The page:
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Source link: http://archive.mises.org/12160/politics-cannot-be-fixed/

Politics Cannot Be Fixed

March 12, 2010 by

What may be breaking are naïve idealistic beliefs that politicians can use a large and intrusive government to serve “the people.” And the demise of such beliefs would be a good thing. FULL ARTICLE by D.W. MacKenzie


The_Orlonater March 12, 2010 at 5:23 pm

Finally, a good article influenced by public choice economics summarizing some main points on how the institution of democracy actually works. In my opinion, too many libertarians put democracy under a good light without realizing it.

LvMIenthusiast March 12, 2010 at 8:38 pm

Democracy is a very fun game when you are voting (stealing) with someone elses money.

averros March 12, 2010 at 9:51 pm

Yeah, politics cannot be fixed… that’s why we don’t need ANY politics – minimal constitutional kind or not.

Minarchism, like any political “compromise” is logically inconsistent and cannot be rationally defended on any grounds other than “it would be more palatable to the unwashed masses of Believers in Government”.

newson March 14, 2010 at 6:58 pm

the coast guard might draw the line on employing anarchists.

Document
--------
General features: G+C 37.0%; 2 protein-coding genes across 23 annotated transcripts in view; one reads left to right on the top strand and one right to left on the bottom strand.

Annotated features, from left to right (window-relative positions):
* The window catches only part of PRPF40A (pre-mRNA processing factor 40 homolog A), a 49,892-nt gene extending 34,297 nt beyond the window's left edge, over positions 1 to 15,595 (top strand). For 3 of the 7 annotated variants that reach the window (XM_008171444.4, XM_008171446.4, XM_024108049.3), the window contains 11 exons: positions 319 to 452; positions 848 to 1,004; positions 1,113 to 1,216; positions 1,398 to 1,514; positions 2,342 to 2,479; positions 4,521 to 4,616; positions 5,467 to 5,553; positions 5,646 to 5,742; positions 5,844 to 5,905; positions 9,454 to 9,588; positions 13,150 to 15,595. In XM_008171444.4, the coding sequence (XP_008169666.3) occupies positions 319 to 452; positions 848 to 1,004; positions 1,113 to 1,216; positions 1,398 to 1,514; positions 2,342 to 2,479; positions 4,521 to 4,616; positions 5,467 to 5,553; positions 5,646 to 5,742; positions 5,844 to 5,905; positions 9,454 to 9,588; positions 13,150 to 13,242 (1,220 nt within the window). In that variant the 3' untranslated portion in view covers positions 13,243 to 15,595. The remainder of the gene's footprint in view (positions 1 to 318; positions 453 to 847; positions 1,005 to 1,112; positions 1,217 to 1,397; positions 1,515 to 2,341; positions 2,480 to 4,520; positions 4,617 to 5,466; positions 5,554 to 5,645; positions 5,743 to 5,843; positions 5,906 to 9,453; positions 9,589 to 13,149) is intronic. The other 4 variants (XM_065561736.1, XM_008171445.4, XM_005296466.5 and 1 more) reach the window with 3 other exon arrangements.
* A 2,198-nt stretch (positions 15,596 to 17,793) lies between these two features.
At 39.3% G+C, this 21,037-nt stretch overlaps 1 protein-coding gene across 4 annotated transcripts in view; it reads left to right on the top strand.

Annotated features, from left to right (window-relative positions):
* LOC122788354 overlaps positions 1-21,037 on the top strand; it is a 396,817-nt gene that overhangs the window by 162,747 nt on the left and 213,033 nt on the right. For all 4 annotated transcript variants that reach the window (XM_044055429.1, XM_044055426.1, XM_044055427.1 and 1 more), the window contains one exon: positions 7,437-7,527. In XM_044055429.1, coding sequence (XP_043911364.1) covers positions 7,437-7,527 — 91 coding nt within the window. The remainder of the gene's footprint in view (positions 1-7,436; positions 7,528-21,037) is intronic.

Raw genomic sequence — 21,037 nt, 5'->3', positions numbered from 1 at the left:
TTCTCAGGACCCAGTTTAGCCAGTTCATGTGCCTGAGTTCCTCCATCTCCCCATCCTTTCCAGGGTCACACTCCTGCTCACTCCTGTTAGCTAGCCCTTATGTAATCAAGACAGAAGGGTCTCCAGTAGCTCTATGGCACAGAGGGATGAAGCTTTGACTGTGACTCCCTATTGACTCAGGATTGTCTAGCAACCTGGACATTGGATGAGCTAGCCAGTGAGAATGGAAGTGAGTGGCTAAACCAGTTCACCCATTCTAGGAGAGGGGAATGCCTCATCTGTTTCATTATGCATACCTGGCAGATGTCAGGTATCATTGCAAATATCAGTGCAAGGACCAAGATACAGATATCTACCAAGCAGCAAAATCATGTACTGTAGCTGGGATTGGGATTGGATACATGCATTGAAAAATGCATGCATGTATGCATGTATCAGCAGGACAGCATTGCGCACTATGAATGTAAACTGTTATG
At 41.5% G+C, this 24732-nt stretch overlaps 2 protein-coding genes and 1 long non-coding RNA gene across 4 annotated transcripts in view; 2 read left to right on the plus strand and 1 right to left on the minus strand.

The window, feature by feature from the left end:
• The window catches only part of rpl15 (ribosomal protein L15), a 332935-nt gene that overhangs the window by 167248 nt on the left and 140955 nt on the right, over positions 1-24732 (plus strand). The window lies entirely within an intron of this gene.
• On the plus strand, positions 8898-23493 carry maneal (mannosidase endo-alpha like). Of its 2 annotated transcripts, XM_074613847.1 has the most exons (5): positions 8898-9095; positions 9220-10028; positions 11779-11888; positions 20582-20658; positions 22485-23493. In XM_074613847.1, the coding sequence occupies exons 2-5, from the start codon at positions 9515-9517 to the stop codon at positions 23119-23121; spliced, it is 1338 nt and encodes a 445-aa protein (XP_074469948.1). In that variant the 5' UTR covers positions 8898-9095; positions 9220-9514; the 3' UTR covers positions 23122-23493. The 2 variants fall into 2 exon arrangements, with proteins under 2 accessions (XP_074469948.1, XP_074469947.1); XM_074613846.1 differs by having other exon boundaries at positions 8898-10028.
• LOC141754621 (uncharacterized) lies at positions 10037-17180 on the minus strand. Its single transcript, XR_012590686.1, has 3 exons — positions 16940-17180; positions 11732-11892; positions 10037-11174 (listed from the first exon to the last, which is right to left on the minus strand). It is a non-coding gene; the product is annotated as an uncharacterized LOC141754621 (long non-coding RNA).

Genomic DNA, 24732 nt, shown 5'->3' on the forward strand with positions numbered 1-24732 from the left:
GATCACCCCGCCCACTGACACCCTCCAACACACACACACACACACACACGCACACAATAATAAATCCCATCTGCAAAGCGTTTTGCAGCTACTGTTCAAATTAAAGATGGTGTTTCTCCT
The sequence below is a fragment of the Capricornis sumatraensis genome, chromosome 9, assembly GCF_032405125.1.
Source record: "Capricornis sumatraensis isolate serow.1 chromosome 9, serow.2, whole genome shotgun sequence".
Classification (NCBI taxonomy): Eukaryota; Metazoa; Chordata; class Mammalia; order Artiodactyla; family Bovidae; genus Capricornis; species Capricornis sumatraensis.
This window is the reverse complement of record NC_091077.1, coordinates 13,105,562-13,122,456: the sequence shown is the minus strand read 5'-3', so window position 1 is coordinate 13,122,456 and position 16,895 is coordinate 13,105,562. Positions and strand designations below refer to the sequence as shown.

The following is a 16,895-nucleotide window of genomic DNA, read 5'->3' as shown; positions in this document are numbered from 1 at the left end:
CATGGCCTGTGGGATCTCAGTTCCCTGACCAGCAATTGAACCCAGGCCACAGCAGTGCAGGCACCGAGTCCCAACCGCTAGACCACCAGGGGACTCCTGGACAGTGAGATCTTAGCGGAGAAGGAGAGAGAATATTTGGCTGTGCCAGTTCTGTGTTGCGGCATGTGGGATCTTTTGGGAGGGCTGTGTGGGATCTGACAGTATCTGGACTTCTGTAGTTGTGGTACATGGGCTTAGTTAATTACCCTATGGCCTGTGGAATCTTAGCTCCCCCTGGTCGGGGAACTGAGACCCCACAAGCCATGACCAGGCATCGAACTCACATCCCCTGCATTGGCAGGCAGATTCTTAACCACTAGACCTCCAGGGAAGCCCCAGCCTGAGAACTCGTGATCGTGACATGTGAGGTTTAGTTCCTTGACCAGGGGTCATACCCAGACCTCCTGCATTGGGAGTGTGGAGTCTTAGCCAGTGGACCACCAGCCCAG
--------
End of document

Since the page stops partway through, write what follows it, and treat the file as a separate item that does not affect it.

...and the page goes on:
JayDick March 15, 2010 at 1:16 pm

We need a constitutional convention to do two things: 1. Eliminate the constitutional clauses that have been (mis) used to expand central government (commerce and general welfare come to mind immediately); 2. Limit the terms of legislators (2 or 3 2-year terms for house; 2 4-year terms for senate; 10 years total of the two).

James March 15, 2010 at 3:53 pm

D.W. MacKenzie wrote:

However, the proposed alternative of publically financed elections could be worse. It is very obvious that incumbent politicians would use public financing to their own advantage. Public financing could seriously limit political competition. As previously noted, the lack of competition (due in this case to proposed public financing of elections) would give senators and other elected officials greater latitude to implement politics in accord with their own personal ideologies, causing a dilemma in American politics.

Mr. MacKenzie, could you please elaborate on this point, or provide references to articles that do?

John Lott has explained why incumbent politicians have distinct financial advantages over challengers. Is your argument simply that publicly-funded elections would provide all candidates—including incumbents—the same amount of money, which would provide incumbents with an unfair advantage? Or is there more to it than that?

Frank Kirkwood March 19, 2010 at 8:36 am

The idea that publicly funded elections help incumbents is off the mark entirely. Here are references.
Between their high re-election rates (http://www.opensecrets.org/bigpicture/reelect.php?cycle=2008), the ever-increasing cost of beating an incumbent (http://www.opensecrets.org/bigpicture/cost.php), and the fact that incumbents have a fund raising tool that their challengers don’t have (their ability to vote in Congress), incumbents have a huge advantage under the current corrupt system. This is why many incumbents are so resistant to co-sponsoring public funding bills like the Fair Elections Now Act (HR 1826 and S. 752).
If publicly funded elections were good for incumbents, they would have passed a long time ago.
Check it out – http://www.FixCongressFirst.org

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